Benson here again, continuing my reviews of USB Type C legacy cables. Today I am reviewing Bridgegen's " 6.6 Ft/2M Braided Cable with Reversible Connector" To be clear, this is an A-to-C cable.
Let's talk about spec compliance. My test setup today include a Chromebook Pixel 2015, and a Chromium OS USB-PD Sniffer (codename Twinkie). Please check it out by searching google for "Chromium USB-PD Sniffer". This product is also available on Amazon here : Plugable USB 3.1 Type-C (USB-C) Power Delivery Sniffer
I got a comment in one of my previous reviews that I should be testing with a 2.4A capable power supply to demonstrate that the cable is of good enough quality to sustain 2.4A charging, so for this review, I am using one of Apple's 1st party power adapters with a 5.2V, 2.4A charging capability, specifically Apple's 12W iPad charger.
Running the ectool command on Pixel: localhost ~ # ectool --dev 1 usbpdpower Port 0: SNK Charger Proprietary 4669mV / 2400mA, max 5000mV / 2400mA / 12000mW Port 1: SRC
In this case, the Pixel has negotiated up to 2.4A of charging through the Bridgegen cable to the Apple charger.
Switching over to the USB PD sniffer, I'll run the "tw cc" command to get a voltage reading on both CC lines:
> tw cc CC1 = 433 mV ; CC2 = 7 mV
The important number to look at here is CC1, which indicates a voltage of 433mV. If you refer to the USB Type-C Specification 1.1 Table 4-25. Look at the row labeled vRd-USB, which indicates the legal voltage values to read from the CC pin in order to be categorized as "Default USB Power". The range is Min : 0.25V Max : 0.61V. For this cable, I measured a value of 0.433V right in the middle of this range, indicating that yes, this cable has a 56kΩ resistor and is within spec for CC termination.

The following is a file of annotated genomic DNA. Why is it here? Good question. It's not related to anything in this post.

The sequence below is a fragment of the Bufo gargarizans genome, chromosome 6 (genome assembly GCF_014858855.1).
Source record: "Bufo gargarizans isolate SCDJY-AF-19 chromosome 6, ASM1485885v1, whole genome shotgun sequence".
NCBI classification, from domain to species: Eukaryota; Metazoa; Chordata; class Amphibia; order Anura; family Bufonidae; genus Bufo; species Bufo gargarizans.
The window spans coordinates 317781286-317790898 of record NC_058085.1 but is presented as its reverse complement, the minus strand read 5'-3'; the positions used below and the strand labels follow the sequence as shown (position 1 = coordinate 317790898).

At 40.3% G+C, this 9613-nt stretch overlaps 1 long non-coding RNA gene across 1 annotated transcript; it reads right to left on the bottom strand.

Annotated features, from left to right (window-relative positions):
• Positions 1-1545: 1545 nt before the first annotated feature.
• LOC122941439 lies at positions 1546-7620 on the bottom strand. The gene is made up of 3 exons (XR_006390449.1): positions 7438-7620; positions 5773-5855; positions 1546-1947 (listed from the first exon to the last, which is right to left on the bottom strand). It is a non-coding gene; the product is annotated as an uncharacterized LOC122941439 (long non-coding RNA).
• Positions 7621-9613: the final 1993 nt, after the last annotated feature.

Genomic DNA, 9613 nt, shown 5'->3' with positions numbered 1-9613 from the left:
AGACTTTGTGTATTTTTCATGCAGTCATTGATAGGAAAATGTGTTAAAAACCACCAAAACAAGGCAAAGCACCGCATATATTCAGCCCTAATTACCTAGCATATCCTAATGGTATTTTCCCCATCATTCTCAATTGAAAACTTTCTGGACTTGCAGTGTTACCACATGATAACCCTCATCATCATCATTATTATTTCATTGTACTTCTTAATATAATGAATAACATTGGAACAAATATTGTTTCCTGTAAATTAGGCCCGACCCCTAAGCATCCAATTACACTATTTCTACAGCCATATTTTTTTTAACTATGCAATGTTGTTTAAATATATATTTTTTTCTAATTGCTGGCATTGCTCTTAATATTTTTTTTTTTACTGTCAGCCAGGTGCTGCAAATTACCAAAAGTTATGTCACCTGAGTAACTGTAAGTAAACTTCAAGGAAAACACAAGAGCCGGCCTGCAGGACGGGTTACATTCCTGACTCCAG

For a USB 2.0 High Speed data test, I’ve hooked my Nexus 5X to my Chromebook Pixel via the Bridgegen Type-A to Type-C cable to test large file transfer via MTP. It just works, no problem!
For other more subjective judgements of this cable : The Type-C plug on this cable is a very good quality plug made with a deep-draw extrusion process. The plug is a single continuous piece of metal all the way around, meaning it's stronger than other stamped type plugs. This type of plug very similar to the kind that is used on all of Google and Apple's Type-C plugs, and the quality shows here. The Bridgegen cable also has a very nice and thin braided nylon. The ends of both connectors are a high quality aluminum shell, which mesh well with all-aluminum products like MacBooks, Pixels and Nexus 6P.
Overall, a very nice set of design choices by Bridgegen. This is the first braided nylon cable I have reviewed to have the deep-draw type-C plugs.
In conclusion, this is a fine cable for your Nexus 6P/5X to use with all of your older USB Type-A chargers, hubs, and PCs. It also works great with Chromebook Pixel 2015 and will work great on USB Type-C spec compliant devices to come!